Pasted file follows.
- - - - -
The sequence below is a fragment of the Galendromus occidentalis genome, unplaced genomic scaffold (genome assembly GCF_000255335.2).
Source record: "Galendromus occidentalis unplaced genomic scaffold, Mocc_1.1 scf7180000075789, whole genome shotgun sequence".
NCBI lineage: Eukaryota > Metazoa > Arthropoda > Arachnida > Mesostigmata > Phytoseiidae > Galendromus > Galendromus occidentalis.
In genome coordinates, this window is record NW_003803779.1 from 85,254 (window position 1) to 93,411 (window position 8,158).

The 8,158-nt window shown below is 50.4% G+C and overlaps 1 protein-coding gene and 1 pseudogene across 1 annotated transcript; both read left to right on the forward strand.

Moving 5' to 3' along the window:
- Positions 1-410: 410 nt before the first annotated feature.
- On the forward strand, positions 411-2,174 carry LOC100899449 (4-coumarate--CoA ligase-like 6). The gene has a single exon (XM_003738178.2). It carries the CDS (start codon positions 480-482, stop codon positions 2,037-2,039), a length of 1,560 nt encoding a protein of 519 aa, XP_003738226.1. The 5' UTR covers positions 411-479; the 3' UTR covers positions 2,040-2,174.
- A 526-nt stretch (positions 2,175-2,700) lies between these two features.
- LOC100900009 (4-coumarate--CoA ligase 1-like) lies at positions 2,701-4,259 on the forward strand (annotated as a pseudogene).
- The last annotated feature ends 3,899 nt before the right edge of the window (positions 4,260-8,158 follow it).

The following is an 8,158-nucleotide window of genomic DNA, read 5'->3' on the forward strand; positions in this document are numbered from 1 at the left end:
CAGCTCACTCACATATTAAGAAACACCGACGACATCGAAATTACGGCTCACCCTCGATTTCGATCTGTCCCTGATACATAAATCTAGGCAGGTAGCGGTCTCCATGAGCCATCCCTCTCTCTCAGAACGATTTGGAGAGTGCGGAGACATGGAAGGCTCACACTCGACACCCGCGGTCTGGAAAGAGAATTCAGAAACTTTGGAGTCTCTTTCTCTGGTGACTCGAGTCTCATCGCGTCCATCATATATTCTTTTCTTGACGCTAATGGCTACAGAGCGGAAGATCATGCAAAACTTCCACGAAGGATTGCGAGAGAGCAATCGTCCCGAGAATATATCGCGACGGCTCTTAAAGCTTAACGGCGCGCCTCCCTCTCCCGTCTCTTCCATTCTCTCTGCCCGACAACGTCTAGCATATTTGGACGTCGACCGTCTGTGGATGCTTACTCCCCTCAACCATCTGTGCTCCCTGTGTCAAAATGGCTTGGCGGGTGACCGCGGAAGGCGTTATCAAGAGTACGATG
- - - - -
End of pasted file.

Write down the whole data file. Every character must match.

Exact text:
The sequence below is a fragment of the Galendromus occidentalis genome, unplaced genomic scaffold (genome assembly GCF_000255335.2).
Source record: "Galendromus occidentalis unplaced genomic scaffold, Mocc_1.1 scf7180000075789, whole genome shotgun sequence".
NCBI lineage: Eukaryota > Metazoa > Arthropoda > Arachnida > Mesostigmata > Phytoseiidae > Galendromus > Galendromus occidentalis.
In genome coordinates, this window is record NW_003803779.1 from 85,254 (window position 1) to 93,411 (window position 8,158).

The 8,158-nt window shown below is 50.4% G+C and overlaps 1 protein-coding gene and 1 pseudogene across 1 annotated transcript; both read left to right on the forward strand.

Moving 5' to 3' along the window:
- Positions 1-410: 410 nt before the first annotated feature.
- On the forward strand, positions 411-2,174 carry LOC100899449 (4-coumarate--CoA ligase-like 6). The gene has a single exon (XM_003738178.2). It carries the CDS (start codon positions 480-482, stop codon positions 2,037-2,039), a length of 1,560 nt encoding a protein of 519 aa, XP_003738226.1. The 5' UTR covers positions 411-479; the 3' UTR covers positions 2,040-2,174.
- A 526-nt stretch (positions 2,175-2,700) lies between these two features.
- LOC100900009 (4-coumarate--CoA ligase 1-like) lies at positions 2,701-4,259 on the forward strand (annotated as a pseudogene).
- The last annotated feature ends 3,899 nt before the right edge of the window (positions 4,260-8,158 follow it).

The following is an 8,158-nucleotide window of genomic DNA, read 5'->3' on the forward strand; positions in this document are numbered from 1 at the left end:
CAGCTCACTCACATATTAAGAAACACCGACGACATCGAAATTACGGCTCACCCTCGATTTCGATCTGTCCCTGATACATAAATCTAGGCAGGTAGCGGTCTCCATGAGCCATCCCTCTCTCTCAGAACGATTTGGAGAGTGCGGAGACATGGAAGGCTCACACTCGACACCCGCGGTCTGGAAAGAGAATTCAGAAACTTTGGAGTCTCTTTCTCTGGTGACTCGAGTCTCATCGCGTCCATCATATATTCTTTTCTTGACGCTAATGGCTACAGAGCGGAAGATCATGCAAAACTTCCACGAAGGATTGCGAGAGAGCAATCGTCCCGAGAATATATCGCGACGGCTCTTAAAGCTTAACGGCGCGCCTCCCTCTCCCGTCTCTTCCATTCTCTCTGCCCGACAACGTCTAGCATATTTGGACGTCGACCGTCTGTGGATGCTTACTCCCCTCAACCATCTGTGCTCCCTGTGTCAAAATGGCTTGGCGGGTGACCGCGGAAGGCGTTATCAAGAGTACGATG